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Summary:

No more The Times with your caviar – free copies of the paper with groceries from Waitrose’s Ocado online delivery service are the latest vi…

No more The Times with your caviar – free copies of the paper with groceries from Waitrose’s Ocado online delivery service are the latest victims of News International’s retreat from bulk distribution.

“We’ve been talking to our friends at The Times, and we’ve made a joint decision to stop including a free newspaper with Ocado deliveries from 18th January 2010,” Ocado says in an email to its customers.

We’re looking at continuing our partnership in other ways, however; and, to begin with, we’re offering you a free seven-day trial of the electronic version of The Times.”

Ocado customers get a seven-day trial of the e-edition using a coupon code. Though the trial is only for the digital-edition, page-turner replica, Times Online is due to relaunch behind a paywall this Spring, so will the paper be interested in offering partners codes for the new site, too?

The relationship began in October 2008, when reports (Greenslade) said Ocado’s 65,000 weekly deliveries would add 10,000 copies to The Times‘ circulation. What’s more, they were the right sort of customers – affluent, foodie and inhabiting only certain parts of England.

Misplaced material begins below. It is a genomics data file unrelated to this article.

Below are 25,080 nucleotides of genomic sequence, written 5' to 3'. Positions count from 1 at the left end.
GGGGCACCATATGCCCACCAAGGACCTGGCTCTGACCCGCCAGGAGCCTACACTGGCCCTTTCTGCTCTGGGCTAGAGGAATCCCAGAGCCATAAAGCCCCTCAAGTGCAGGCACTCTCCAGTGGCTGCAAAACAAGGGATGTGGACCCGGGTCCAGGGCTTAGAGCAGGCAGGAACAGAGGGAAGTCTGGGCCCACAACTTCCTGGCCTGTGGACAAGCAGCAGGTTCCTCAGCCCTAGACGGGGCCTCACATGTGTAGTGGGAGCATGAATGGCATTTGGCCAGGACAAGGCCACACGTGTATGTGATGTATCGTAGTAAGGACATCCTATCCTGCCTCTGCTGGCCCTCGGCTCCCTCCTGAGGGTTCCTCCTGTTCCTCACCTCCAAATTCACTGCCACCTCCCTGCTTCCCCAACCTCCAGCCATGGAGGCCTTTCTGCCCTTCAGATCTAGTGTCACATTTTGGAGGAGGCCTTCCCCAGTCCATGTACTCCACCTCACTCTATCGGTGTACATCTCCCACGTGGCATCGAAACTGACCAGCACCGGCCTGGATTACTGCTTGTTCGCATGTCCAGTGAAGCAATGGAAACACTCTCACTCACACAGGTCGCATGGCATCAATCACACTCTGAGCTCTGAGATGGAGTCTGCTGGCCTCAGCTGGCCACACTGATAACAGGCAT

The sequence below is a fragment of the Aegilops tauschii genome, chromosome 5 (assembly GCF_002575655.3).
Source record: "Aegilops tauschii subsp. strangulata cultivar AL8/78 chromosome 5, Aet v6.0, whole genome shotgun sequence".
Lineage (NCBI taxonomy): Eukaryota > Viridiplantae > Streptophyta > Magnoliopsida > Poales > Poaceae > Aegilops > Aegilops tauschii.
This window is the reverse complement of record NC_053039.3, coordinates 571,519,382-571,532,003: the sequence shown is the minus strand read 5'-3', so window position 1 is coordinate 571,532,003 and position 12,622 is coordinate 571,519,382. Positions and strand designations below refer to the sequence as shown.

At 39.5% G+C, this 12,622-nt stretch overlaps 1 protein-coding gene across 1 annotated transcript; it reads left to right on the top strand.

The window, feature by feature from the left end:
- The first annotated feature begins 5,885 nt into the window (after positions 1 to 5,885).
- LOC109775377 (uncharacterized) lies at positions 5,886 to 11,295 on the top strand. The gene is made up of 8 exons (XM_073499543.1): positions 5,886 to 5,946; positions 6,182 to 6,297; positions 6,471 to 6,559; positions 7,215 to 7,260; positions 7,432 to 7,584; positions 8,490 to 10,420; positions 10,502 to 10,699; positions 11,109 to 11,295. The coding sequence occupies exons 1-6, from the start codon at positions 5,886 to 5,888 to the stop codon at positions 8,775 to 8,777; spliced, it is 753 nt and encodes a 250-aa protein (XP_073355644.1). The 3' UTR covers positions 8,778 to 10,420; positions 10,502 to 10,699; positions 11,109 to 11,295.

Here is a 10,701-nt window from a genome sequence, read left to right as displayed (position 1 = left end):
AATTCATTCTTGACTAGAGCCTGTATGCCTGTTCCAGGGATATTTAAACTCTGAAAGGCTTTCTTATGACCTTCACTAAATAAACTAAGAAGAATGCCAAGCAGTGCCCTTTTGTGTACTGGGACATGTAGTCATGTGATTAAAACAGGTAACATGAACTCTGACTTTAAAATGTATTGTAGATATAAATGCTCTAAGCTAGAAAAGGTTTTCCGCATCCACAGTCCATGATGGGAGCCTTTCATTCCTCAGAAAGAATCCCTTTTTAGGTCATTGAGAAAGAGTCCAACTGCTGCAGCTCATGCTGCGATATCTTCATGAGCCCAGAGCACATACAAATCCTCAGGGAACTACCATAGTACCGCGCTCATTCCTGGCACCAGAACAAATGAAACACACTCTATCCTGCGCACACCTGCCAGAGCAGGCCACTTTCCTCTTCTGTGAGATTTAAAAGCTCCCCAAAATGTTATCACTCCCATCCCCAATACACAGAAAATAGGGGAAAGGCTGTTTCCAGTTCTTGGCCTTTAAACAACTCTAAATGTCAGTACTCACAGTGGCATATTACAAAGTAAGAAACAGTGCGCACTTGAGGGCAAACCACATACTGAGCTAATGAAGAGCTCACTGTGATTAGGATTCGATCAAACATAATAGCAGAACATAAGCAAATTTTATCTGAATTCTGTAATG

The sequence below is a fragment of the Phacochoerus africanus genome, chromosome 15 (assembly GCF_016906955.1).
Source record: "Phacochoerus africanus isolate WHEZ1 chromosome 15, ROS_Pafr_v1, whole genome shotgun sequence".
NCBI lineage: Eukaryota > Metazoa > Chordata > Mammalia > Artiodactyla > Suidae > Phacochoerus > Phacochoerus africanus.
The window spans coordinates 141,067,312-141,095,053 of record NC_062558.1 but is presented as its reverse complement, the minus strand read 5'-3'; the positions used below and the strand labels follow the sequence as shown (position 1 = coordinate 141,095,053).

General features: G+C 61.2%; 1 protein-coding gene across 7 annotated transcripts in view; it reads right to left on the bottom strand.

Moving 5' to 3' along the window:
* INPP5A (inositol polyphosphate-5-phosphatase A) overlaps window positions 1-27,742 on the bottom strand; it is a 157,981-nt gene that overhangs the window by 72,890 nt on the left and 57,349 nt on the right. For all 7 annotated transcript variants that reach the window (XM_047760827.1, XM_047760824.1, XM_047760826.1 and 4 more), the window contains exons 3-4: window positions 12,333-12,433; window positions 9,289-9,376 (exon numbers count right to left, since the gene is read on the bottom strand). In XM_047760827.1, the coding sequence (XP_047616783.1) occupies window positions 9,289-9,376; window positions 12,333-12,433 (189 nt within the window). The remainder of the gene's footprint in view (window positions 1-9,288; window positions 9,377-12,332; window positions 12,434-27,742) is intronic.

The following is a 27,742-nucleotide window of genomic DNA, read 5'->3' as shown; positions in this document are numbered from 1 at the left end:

But that was only attractive until News International decided last year to court paying customers instead of advertising eyeballs – it’s been cutting so-called “bulk” distribution, the giving away of papers with hotel stays, gym membership etc. In December, The Times cut bulk deliveries by 71 percent to 13,237 copies, ABCs showed.

It’s also emblematic of our age’s move from atoms to bits that the paper would stop delivery via a van network in favour of intangible paperless distribution.

  1. I can’t believe it! the joy of three times a week deliveries was my Times – now must go to cracking open my laptop on my commuter for google news. Poor show Ocado, I expected more from you

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  2. The reality is that it is not Ocado that is dropping the free distribution. It’s News International, and for obvious reasons. They are getting squeezed by Google and they need to make revenue from their content. The picture of how Rupert Murdoch is fighting back is emerging with search engines being stopped from indexing his sites and cut backs like this one. Online advertising continues to rise too.

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